In midterm elections, parties often try to win over moderate voters who might be disappointed in the president. However, the Republican Party has doubled down on more extreme rhetoric and candidates. In particular, former President Donald Trump endorsed several deeply divisive candidates who lack political experience — some of whom are now underperforming expectations in their races. Many Republican primary elections earlier this year produced candidates who openly question the validity of Biden’s election, support Trump and embrace far-right ideas and language. While these candidates are likely to do well in deeply Republican districts and states, they are more likely to struggle in competitive elections.
More broadly, Americans appear to be reacting to a sense of extremism within the Republican Party. Democrats’ electoral fortunes improved after the Supreme Court overturned decades-old rights to abortion, and multiple Republican-led states have passed laws banning or restricting abortion in ways that go far beyond the average American’s comfort level. While some Democrats perceive a reaction specifically in response to the abortion issue, it is more likely that the abortion issue highlighted the Republican Party’s broader embrace of far-right views. For example, the Supreme Court not only overturned previous decisions on abortion, but also Justice Clarence Thomas suggested that the court should review other rights, such as the right to contraception.
Meanwhile, the congressional hearings about the Jan. 6, 2021, invasion of the US Capitol have kept a spotlight on the attack, Trump’s election denials and Republican leaders’ discomfort in addressing it. Meanwhile, some Republican state legislatures have embraced controversial school policies, among other divisive issues. All of this and more might make moderate Americans less likely to vote for Republican candidates.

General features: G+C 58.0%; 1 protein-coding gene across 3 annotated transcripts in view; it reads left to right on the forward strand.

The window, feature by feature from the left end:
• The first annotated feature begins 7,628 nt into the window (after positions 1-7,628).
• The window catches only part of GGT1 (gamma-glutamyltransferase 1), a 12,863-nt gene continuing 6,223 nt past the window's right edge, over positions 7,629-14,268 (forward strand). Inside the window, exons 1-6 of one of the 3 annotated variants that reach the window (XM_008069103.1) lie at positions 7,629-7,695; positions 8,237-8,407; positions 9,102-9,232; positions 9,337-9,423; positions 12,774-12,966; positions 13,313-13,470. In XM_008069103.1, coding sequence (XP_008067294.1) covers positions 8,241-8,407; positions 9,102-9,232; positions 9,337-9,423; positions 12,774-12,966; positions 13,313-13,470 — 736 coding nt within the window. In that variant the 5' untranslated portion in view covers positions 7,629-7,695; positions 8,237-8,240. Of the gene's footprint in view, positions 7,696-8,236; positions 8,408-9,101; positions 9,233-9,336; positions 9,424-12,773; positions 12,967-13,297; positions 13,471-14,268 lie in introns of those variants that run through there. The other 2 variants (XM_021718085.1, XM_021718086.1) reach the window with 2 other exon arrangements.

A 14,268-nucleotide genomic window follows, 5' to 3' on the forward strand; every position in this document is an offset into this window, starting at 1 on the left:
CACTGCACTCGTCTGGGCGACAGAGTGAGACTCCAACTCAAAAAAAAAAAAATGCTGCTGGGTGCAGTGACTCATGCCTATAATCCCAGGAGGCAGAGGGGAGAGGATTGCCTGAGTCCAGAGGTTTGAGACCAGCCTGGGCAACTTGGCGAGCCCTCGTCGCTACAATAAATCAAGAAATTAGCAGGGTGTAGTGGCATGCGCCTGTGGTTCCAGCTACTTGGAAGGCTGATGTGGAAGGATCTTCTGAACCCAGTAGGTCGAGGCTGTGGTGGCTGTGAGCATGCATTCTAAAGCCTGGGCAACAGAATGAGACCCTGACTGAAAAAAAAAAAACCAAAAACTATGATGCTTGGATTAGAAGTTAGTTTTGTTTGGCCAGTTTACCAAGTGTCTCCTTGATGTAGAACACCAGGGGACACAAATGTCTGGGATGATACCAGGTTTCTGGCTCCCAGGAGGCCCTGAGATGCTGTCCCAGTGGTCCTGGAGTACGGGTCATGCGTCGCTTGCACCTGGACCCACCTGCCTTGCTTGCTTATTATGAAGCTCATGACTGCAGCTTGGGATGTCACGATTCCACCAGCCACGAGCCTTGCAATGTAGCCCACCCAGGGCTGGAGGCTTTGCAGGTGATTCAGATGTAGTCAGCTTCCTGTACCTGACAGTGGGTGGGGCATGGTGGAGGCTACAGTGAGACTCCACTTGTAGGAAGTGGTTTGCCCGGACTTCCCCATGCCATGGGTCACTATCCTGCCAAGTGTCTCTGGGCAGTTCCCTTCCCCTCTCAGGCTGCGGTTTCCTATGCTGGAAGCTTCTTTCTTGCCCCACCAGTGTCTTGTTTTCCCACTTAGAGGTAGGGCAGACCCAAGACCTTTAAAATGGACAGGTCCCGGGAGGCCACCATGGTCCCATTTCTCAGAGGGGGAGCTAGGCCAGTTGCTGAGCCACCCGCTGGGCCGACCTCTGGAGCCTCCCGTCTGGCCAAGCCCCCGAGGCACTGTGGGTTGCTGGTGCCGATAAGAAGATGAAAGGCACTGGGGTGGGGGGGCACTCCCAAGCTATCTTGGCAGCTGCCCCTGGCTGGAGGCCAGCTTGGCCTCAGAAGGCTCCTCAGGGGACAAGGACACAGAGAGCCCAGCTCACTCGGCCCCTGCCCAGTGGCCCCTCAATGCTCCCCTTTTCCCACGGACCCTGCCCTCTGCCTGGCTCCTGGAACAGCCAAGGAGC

In looking ahead to November, it is wise to be cautious. Put simply, the current US political environment is weird and historical precedents provide limited guidance. Much can change in two months. Potentially disruptive events could include more direct NATO involvement in the war in Ukraine, increased tensions with China, a new surge in COVID-19 infections, political assassinations and much more. It is difficult to predict how such events would shape the elections. Polls could be wrong.
Furthermore, Trump presents an X-factor. For example, the recent news about the FBI raid at Mar-a-Lago and the revelations that Trump had taken highly classified documents and stored them insecurely have the potential to further alienate moderates, while galvanizing both Democrats and Republicans. With Trump in the mix, accurate forecasting is difficult at best.
For now, Republicans have the advantage, but Democrats look increasingly likely to block a red wave.
- Kerry Boyd Anderson is a writer and political risk consultant with more than 18 years of experience as a professional analyst of international security issues and Middle East political and business risk. Her previous positions include deputy director for advisory with Oxford Analytica. Twitter: @KBAresearch